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Work/Life: The One Reality Show We Really Need

Just when I think I’ve let go of my compulsive need to win and am finally ready for the work/life balance I always talk about, I see that the media doesn’t care about that balance at all. Everything is still set up as a competition. The losers on Dancing With the Stars make the week’s headlines. Matt Damon is declared the Sexiest Man Alive (ladies, take heart: us guys are—sometimes–given unrealistic expectations by the media, too); Hollywood writers are going to the mat with producers in a winner-take-some battle that’s leaving plenty of lower echelon folks in the dust.

Just when I think I’ve let go of my compulsive need to win and am finally ready for the work/life balance I always talk about, I see that the media doesn’t care about that balance at all. Everything is still set up as a competition. The losers on Dancing With the Stars make the week’s headlines. Matt Damon is declared the Sexiest Man Alive (ladies, take heart: us guys are—sometimes–given unrealistic expectations by the media, too); Hollywood writers are going to the mat with producers in a winner-take-some battle that’s leaving plenty of lower echelon folks in the dust. Is it any wonder we’re all a little bit schizophrenic? Somewhere between our childhood and the start of our college years, we go from “it’s not whether you win or lose, it’s how you play the game” to “kill or be killed,” and our American Idolized culture is in lock step with that transition.

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Well, listen up, Hollywood: while you’re deciding how you want to treat your writers, you’ll probably be cranking out a bunch of new reality shows. Here’s my submission (and don’t try to steal it, or the blog police will be all over you).

SO YOU THINK YOU CAN RELAX?
Treatment for a Reality Program by Tom Stern

First round elimination occurs as one hundred contestants stand on stage holding Bluetooth-enabled Blackberries. In unison, one hundred urgent-coded rings go off in each of the contestant’s hands. Anyone taking less than thirty seconds to compulsively answer the call is eliminated. The remaining three contestants move onto the semi-finals.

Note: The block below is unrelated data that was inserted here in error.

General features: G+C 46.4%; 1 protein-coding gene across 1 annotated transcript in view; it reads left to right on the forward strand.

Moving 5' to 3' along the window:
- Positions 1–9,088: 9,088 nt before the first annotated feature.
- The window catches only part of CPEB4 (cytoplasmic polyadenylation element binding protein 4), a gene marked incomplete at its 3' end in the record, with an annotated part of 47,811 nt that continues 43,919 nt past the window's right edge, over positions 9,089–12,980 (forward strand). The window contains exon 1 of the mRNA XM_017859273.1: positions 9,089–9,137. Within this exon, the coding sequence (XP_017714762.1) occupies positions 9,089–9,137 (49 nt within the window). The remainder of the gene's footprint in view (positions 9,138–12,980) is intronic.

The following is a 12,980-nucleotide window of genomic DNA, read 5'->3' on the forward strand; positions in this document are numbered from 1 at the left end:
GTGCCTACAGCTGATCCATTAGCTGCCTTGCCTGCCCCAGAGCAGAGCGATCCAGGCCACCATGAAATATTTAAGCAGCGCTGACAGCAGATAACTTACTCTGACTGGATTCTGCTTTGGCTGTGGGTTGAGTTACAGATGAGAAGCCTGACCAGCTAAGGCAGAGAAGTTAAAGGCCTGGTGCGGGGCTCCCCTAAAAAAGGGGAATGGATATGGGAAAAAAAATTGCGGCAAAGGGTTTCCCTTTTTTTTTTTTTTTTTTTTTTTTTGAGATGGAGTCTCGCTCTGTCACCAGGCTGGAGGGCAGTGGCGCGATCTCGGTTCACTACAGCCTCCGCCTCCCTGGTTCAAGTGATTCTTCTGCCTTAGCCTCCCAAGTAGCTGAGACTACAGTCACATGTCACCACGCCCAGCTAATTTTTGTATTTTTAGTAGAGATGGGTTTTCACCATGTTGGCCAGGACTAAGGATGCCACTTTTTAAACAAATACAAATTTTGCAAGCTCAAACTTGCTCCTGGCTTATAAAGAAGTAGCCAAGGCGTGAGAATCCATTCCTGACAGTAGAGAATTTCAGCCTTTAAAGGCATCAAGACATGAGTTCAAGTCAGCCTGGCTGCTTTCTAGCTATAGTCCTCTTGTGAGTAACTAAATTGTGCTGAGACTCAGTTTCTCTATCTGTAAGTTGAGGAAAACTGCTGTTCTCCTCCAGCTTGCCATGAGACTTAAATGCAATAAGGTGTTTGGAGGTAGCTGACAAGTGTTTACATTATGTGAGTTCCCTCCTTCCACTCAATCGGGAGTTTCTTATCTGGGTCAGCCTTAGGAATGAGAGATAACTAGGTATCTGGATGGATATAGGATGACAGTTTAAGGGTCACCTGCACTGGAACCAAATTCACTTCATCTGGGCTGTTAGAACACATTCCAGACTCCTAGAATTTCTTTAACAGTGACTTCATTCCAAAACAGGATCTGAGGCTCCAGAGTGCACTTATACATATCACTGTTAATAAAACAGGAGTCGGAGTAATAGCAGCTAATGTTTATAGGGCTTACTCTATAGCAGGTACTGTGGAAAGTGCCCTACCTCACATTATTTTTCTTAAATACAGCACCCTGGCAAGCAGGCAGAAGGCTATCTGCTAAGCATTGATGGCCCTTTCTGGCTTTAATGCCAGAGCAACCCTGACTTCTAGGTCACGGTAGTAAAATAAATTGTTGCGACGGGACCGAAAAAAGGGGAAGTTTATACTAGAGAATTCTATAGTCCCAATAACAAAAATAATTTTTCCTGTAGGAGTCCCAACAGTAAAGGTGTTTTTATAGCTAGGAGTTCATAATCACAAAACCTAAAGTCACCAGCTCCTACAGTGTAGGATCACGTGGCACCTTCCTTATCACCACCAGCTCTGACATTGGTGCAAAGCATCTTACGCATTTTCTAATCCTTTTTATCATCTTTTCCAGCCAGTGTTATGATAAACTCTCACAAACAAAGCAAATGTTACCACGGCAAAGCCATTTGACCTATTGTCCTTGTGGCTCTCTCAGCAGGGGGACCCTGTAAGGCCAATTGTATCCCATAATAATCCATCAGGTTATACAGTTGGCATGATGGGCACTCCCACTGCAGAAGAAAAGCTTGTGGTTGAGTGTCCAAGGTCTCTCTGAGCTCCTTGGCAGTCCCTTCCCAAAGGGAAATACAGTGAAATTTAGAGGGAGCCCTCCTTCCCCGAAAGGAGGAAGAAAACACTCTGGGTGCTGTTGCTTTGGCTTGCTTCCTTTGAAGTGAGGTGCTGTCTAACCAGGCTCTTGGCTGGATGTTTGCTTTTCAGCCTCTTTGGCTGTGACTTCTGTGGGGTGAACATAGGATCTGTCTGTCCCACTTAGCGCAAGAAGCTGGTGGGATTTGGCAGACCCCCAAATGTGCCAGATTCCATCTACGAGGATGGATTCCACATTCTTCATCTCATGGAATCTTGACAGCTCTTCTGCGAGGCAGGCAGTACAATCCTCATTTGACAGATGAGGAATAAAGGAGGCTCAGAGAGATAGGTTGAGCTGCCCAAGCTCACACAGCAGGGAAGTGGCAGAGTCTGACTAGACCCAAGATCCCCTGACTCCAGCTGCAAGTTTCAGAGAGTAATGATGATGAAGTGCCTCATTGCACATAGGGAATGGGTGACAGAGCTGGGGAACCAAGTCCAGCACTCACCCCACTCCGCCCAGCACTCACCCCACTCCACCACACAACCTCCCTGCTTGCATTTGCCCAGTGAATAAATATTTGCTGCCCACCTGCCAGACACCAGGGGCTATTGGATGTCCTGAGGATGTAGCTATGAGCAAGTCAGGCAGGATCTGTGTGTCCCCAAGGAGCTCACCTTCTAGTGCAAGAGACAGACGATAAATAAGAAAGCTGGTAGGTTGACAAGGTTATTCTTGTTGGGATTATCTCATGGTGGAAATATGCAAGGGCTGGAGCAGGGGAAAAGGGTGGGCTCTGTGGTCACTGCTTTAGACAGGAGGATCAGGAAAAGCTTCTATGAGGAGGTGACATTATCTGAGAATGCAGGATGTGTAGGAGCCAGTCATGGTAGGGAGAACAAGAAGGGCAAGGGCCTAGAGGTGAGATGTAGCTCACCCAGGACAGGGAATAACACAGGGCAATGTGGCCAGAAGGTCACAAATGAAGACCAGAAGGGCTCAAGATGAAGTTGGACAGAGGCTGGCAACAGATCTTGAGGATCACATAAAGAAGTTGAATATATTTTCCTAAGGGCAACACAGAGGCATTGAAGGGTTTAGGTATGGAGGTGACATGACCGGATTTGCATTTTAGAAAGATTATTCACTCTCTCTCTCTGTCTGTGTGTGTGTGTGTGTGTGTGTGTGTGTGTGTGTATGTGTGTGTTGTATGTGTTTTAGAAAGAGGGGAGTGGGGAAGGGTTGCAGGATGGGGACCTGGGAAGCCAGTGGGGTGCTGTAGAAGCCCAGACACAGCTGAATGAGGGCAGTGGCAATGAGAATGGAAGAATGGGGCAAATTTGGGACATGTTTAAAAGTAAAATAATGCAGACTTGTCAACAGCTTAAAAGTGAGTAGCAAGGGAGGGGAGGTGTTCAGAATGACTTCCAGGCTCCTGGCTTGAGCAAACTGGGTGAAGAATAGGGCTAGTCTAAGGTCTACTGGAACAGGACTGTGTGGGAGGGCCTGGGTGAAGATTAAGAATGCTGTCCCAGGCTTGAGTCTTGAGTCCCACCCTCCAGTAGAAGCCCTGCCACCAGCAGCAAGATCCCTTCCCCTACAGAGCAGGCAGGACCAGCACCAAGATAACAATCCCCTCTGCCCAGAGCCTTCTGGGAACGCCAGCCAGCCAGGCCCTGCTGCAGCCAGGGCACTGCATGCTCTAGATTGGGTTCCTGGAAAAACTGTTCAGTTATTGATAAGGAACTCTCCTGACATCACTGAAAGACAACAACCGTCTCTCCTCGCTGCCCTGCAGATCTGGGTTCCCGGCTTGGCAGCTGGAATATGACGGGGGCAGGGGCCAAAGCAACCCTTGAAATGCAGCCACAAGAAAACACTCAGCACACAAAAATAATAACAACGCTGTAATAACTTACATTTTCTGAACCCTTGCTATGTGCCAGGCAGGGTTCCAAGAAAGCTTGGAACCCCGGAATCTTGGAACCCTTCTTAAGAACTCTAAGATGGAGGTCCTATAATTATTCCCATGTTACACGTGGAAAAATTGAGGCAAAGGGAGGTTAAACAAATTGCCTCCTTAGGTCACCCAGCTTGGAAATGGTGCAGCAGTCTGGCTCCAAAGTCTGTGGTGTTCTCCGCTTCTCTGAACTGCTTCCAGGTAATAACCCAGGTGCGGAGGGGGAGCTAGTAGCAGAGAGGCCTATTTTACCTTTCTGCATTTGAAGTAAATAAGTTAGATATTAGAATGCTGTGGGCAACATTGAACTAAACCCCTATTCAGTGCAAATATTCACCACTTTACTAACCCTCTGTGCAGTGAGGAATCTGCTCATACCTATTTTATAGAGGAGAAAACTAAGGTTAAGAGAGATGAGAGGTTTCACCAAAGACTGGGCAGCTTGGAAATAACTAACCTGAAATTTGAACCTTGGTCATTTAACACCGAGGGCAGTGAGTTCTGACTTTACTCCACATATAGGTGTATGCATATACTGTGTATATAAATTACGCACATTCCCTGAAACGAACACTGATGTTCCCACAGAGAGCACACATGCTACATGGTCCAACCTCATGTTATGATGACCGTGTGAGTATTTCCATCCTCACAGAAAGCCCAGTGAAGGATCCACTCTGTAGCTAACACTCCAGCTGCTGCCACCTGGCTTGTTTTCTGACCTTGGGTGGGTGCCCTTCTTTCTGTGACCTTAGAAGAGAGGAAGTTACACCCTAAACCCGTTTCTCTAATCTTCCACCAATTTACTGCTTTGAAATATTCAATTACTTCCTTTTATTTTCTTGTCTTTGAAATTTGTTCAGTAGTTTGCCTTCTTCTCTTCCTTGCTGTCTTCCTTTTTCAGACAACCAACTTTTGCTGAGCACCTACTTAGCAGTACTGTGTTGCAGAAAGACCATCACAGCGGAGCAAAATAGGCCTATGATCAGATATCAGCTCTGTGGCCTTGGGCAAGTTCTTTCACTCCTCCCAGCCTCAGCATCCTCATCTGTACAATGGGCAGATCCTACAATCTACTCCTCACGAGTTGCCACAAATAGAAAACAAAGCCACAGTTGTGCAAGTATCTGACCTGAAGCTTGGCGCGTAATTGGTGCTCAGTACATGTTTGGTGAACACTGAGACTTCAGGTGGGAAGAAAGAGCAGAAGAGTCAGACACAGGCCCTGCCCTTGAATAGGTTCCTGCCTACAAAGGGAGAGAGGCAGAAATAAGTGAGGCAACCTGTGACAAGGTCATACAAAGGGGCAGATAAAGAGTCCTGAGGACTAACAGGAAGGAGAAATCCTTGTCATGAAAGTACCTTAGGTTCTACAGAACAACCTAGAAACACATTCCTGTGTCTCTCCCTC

Semi-final rounds include relaxation tolerance competitions, including attempts to sit quietly through an elementary school Christmas pageant without getting up to call the office, a driving-to-work simulator in which contestants get behind the wheel and are given electric shocks for every attempt at multi-tasking (eating, phoning, Books-On-Tape) and finally “Tivo Challenge,” in which a home environment is duplicated (TV room and bedroom side by side), and an actor-portrayal of a spouse gets into evening wear and goes to bed, waiting for the contestant to stop surfing Tivo and actually join them. Even the most work/life balance committed will be brought down by this conundrum.

Finalists will compete in the talent portion, which consists mainly of trying to shut the hell up for three minutes while the karaoke music of their choice plays in the background. The winner will get a five-year contract as the CEO of a company that desperately needs someone who finally has their priorities in order. (Get in line, companies.)

Copyright Tom Stern, All Rights Reserved.

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Feel free to suggest other reality show ideas, but remember I can’t promise anyone a cut of the back end. I’m just not that balanced yet.